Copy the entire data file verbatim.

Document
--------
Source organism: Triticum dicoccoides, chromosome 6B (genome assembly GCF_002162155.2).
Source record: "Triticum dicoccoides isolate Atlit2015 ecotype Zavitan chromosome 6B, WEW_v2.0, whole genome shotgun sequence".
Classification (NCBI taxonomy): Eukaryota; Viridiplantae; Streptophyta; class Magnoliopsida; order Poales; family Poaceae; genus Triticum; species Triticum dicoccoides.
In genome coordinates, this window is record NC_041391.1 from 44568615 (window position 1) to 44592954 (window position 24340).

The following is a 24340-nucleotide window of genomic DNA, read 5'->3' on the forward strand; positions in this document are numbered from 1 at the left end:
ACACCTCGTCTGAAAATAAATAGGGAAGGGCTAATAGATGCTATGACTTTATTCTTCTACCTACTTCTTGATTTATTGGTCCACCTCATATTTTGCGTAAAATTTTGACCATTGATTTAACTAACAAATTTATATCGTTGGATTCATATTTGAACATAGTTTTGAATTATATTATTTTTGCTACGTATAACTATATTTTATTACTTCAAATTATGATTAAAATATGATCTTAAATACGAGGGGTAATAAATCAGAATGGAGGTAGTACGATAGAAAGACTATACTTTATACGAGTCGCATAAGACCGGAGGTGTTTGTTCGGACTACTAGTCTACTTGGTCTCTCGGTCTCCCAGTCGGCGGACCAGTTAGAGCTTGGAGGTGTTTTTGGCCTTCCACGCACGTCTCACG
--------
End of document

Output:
Source organism: Triticum dicoccoides, chromosome 6B (genome assembly GCF_002162155.2).
Source record: "Triticum dicoccoides isolate Atlit2015 ecotype Zavitan chromosome 6B, WEW_v2.0, whole genome shotgun sequence".
Classification (NCBI taxonomy): Eukaryota; Viridiplantae; Streptophyta; class Magnoliopsida; order Poales; family Poaceae; genus Triticum; species Triticum dicoccoides.
In genome coordinates, this window is record NC_041391.1 from 44568615 (window position 1) to 44592954 (window position 24340).

The following is a 24340-nucleotide window of genomic DNA, read 5'->3' on the forward strand; positions in this document are numbered from 1 at the left end:
ACACCTCGTCTGAAAATAAATAGGGAAGGGCTAATAGATGCTATGACTTTATTCTTCTACCTACTTCTTGATTTATTGGTCCACCTCATATTTTGCGTAAAATTTTGACCATTGATTTAACTAACAAATTTATATCGTTGGATTCATATTTGAACATAGTTTTGAATTATATTATTTTTGCTACGTATAACTATATTTTATTACTTCAAATTATGATTAAAATATGATCTTAAATACGAGGGGTAATAAATCAGAATGGAGGTAGTACGATAGAAAGACTATACTTTATACGAGTCGCATAAGACCGGAGGTGTTTGTTCGGACTACTAGTCTACTTGGTCTCTCGGTCTCCCAGTCGGCGGACCAGTTAGAGCTTGGAGGTGTTTTTGGCCTTCCACGCACGTCTCACG